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Compare and Contrast two theories of Bystander Behaviour

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Compare and Contrast two theories of Bystander Behaviour "A man approached the gates of heaven and asked to be admitted. 'Tell me one good thing you have ever done in your life', said St Peter. 'Well', said the man. 'I saw a group of skinheads harassing an elderly lady and so I went over and kicked the leader in the shin'. Impressed, St Peter asked when this act of bravery had occurred. 'About 40 seconds ago,' came the response." (Cardwell, Clark & Meldrum 2001) Bystander apathy (effect) can be defined as a tendency for people to more likely act in an emergency or come to the aid of other when they are alone, or conversely, the lesser likelihood of an observer to help people in trouble if other people are present. (Corsini 1999). There have been many theories surrounding bystander behaviour; two prominent examples are Latan� and Darley's (1970) Cognitive model and Piliavin et al.'s (1981) Bystander-calculus model. These theories have been widely discussed and have many similar and contrasting ideas. Latan� and Darley's cognitive model of bystander behaviour is considered a classic theory in psychology; it uses a five stage model to show that bystander intervention depends on the outcomes of a series of decisions. These stages progress from whether the bystander notices the incident to determining whether their intervention would put them in danger. ...read more.


It was later revised in 1981 to cover both emergency and non-emergency intervention. The Arousal-Cost -Reward theory is a major alternative to Latan� and Darley's (1970) cognitive model; it has been suggested that it is a fine tuning of some of the processes outlined in the decision model by identifying a number of critical situational and bystander variables that help to determine whether the bystander will intervene in various circumstances. However, Latan� and Darley noted that labelling the failure to help a victim in an emergency is too simplistic as it could be concealing other variables and processes. (Hogg & Vaughan 2002) In 1981 Piliavin et al. revised the model and began to consider the influence of a new range of variables, such as bystander personality and mood, the clarity of the emergency, victim and potential helpers and the attributions made by potential helpers and the victims deservingness. Although some of these variables are addressed in Latan� and Darley's (1970) cognitive model, they are not focused on to the same extent. According to Piliavin, there are two major influences on Bystander intervention, the first is arousal, the response to the need or distress of others; this is the basic motivational construct. This component suggests that the bystander feels discomfort and seeks to reduce this by intervention. This component differs from Latan� and Darley's model as it moves away from cognitive processes. ...read more.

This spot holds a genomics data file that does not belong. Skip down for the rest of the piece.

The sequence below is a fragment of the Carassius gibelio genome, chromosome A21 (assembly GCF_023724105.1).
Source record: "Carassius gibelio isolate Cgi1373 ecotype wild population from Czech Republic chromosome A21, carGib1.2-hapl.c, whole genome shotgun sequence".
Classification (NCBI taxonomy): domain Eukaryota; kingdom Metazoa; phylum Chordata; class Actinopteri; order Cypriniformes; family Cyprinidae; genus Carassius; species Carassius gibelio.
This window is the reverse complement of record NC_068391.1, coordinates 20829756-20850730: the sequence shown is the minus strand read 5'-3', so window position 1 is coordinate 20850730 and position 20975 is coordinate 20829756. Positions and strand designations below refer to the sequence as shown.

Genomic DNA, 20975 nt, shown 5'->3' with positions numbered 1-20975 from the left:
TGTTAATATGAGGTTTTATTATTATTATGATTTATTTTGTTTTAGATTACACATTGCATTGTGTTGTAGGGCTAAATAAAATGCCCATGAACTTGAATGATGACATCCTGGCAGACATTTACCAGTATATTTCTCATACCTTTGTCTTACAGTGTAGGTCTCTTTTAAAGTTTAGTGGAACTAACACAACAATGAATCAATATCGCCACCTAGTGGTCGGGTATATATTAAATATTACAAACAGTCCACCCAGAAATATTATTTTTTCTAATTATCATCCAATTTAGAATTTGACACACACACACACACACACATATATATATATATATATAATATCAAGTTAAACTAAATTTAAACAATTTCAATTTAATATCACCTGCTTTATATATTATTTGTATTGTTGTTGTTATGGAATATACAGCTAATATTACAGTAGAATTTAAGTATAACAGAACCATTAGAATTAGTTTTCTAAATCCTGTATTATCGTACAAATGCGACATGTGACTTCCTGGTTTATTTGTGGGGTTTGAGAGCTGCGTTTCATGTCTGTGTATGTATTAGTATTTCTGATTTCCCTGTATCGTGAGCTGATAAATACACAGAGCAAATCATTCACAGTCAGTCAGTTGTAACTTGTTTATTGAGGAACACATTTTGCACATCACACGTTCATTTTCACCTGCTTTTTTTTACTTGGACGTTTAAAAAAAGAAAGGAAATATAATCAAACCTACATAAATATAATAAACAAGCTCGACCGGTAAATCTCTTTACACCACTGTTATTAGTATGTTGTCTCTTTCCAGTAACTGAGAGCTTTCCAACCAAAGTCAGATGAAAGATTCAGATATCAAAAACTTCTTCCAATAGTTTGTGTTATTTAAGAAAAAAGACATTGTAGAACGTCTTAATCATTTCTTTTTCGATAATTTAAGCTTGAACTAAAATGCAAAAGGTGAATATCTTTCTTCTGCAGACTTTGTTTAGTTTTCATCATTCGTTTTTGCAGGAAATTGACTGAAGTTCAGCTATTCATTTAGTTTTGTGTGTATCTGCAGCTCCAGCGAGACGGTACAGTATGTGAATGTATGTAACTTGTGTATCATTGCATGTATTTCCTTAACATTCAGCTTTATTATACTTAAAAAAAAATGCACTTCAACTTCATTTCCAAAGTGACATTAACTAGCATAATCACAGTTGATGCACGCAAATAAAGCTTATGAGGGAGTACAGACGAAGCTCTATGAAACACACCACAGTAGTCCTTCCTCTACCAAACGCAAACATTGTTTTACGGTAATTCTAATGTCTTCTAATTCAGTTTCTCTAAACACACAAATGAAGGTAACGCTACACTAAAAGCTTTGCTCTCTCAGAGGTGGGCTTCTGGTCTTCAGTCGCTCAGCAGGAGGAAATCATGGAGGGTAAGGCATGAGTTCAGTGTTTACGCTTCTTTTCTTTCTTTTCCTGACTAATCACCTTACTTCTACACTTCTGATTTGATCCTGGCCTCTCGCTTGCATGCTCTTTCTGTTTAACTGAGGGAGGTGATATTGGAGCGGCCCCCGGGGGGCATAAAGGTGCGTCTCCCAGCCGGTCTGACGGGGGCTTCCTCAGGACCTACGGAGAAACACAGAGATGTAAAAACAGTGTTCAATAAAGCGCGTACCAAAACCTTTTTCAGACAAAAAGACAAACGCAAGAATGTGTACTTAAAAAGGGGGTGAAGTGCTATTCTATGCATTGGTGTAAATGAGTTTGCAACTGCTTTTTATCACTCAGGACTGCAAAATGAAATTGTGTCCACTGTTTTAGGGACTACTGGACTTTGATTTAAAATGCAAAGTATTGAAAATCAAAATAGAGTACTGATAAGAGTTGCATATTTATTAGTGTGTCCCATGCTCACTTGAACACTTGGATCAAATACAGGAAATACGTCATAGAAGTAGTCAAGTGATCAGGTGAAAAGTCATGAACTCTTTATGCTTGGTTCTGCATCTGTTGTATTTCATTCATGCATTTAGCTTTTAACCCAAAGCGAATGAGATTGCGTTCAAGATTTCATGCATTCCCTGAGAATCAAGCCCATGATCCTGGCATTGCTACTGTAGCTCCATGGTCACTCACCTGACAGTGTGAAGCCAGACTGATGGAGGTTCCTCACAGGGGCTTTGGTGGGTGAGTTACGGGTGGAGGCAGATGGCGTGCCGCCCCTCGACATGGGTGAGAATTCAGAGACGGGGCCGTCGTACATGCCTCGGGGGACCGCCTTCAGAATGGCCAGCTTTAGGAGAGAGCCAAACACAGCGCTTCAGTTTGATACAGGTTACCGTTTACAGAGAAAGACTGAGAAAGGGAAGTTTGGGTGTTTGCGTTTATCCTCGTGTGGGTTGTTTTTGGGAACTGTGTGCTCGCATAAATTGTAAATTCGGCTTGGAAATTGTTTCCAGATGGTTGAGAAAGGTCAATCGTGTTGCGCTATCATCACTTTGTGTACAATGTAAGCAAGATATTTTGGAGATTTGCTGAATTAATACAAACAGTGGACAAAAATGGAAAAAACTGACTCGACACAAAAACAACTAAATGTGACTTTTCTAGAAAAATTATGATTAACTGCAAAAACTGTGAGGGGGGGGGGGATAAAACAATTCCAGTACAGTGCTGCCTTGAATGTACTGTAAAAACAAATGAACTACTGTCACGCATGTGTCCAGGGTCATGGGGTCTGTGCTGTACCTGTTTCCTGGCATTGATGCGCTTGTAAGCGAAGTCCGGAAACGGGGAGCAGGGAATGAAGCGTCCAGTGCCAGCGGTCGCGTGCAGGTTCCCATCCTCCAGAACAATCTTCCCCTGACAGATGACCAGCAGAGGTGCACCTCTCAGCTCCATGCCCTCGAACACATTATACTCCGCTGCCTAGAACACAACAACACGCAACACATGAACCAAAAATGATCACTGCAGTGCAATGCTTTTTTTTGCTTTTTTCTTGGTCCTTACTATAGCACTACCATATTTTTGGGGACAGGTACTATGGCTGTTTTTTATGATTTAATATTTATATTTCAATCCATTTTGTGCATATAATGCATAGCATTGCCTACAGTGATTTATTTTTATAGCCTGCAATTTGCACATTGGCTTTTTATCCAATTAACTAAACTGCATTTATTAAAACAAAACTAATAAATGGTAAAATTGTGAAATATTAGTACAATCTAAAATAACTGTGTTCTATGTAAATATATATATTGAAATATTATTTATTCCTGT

Therefore it could be assumed that in both cases the individual will look to others for guidance on how to think and act. This has been shown in Latan� and Rodin's (1969) experiment (Latan� & Nida 1981) and also in the case study of Kitty Genovese case (1964) (Gross 2001). Research has found that not only does the influence of others determine Bystander Behaviour; gender is also seen to have an effect on Bystander intervention. In terms of the arousal-cost component of Piliavin's model, research has suggested that women help only certain people in certain ways (Eagly & Crowley 1986). This could help to explain why some bystanders experience higher levels of arousal than others. The idea of gender could also be applied to Latan� and Darley's cognitive model within the final stage in that women may feel more competent in some situations and therefore are more likely to intervene then men. In conclusion, Latan� and Darley's (1970) Cognitive model and Piliavin et al.'s Arousal-Cost-Reward model have many similarities between them. They both attempt to explain why bystanders intervene in an emergency by using cognitive processes; they also address the possibility of social influences affecting bystander intervention. However a fundamental difference between them is in the cost-reward component of Piliavin's model as it raises the issue of personal gains or costs from intervening whereas Latan� and Darley only address this briefly within stage three of the decision model. Despite these similar and contrasting ideas both theories have had a huge impact on social psychology and continue to generate research. ...read more.

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